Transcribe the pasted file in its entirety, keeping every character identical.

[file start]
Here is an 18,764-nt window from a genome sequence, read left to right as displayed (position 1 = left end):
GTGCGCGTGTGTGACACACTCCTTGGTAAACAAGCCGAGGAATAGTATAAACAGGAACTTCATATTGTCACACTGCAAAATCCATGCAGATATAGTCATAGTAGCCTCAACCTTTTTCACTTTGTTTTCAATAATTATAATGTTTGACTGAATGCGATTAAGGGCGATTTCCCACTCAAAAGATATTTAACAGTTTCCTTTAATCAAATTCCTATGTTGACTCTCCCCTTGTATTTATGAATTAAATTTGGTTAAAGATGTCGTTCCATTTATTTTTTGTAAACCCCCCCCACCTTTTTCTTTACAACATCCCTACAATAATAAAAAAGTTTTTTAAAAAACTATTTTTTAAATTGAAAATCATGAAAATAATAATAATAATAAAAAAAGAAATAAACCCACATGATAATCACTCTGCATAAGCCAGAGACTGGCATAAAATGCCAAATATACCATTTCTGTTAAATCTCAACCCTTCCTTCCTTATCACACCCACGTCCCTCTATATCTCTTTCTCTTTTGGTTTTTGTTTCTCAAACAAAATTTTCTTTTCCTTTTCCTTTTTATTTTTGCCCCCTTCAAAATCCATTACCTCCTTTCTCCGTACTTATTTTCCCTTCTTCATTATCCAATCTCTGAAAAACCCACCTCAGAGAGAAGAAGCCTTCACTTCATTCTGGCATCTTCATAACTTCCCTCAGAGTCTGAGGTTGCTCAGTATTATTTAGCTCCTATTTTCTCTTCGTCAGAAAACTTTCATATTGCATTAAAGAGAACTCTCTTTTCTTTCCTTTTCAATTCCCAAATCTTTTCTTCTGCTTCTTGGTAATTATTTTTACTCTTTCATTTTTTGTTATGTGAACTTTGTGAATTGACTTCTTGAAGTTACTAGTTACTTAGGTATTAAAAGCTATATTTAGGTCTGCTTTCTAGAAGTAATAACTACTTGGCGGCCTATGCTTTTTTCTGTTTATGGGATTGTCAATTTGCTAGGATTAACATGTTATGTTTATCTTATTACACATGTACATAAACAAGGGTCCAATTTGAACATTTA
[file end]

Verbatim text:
Here is an 18,764-nt window from a genome sequence, read left to right as displayed (position 1 = left end):
GTGCGCGTGTGTGACACACTCCTTGGTAAACAAGCCGAGGAATAGTATAAACAGGAACTTCATATTGTCACACTGCAAAATCCATGCAGATATAGTCATAGTAGCCTCAACCTTTTTCACTTTGTTTTCAATAATTATAATGTTTGACTGAATGCGATTAAGGGCGATTTCCCACTCAAAAGATATTTAACAGTTTCCTTTAATCAAATTCCTATGTTGACTCTCCCCTTGTATTTATGAATTAAATTTGGTTAAAGATGTCGTTCCATTTATTTTTTGTAAACCCCCCCCACCTTTTTCTTTACAACATCCCTACAATAATAAAAAAGTTTTTTAAAAAACTATTTTTTAAATTGAAAATCATGAAAATAATAATAATAATAAAAAAAGAAATAAACCCACATGATAATCACTCTGCATAAGCCAGAGACTGGCATAAAATGCCAAATATACCATTTCTGTTAAATCTCAACCCTTCCTTCCTTATCACACCCACGTCCCTCTATATCTCTTTCTCTTTTGGTTTTTGTTTCTCAAACAAAATTTTCTTTTCCTTTTCCTTTTTATTTTTGCCCCCTTCAAAATCCATTACCTCCTTTCTCCGTACTTATTTTCCCTTCTTCATTATCCAATCTCTGAAAAACCCACCTCAGAGAGAAGAAGCCTTCACTTCATTCTGGCATCTTCATAACTTCCCTCAGAGTCTGAGGTTGCTCAGTATTATTTAGCTCCTATTTTCTCTTCGTCAGAAAACTTTCATATTGCATTAAAGAGAACTCTCTTTTCTTTCCTTTTCAATTCCCAAATCTTTTCTTCTGCTTCTTGGTAATTATTTTTACTCTTTCATTTTTTGTTATGTGAACTTTGTGAATTGACTTCTTGAAGTTACTAGTTACTTAGGTATTAAAAGCTATATTTAGGTCTGCTTTCTAGAAGTAATAACTACTTGGCGGCCTATGCTTTTTTCTGTTTATGGGATTGTCAATTTGCTAGGATTAACATGTTATGTTTATCTTATTACACATGTACATAAACAAGGGTCCAATTTGAACATTTA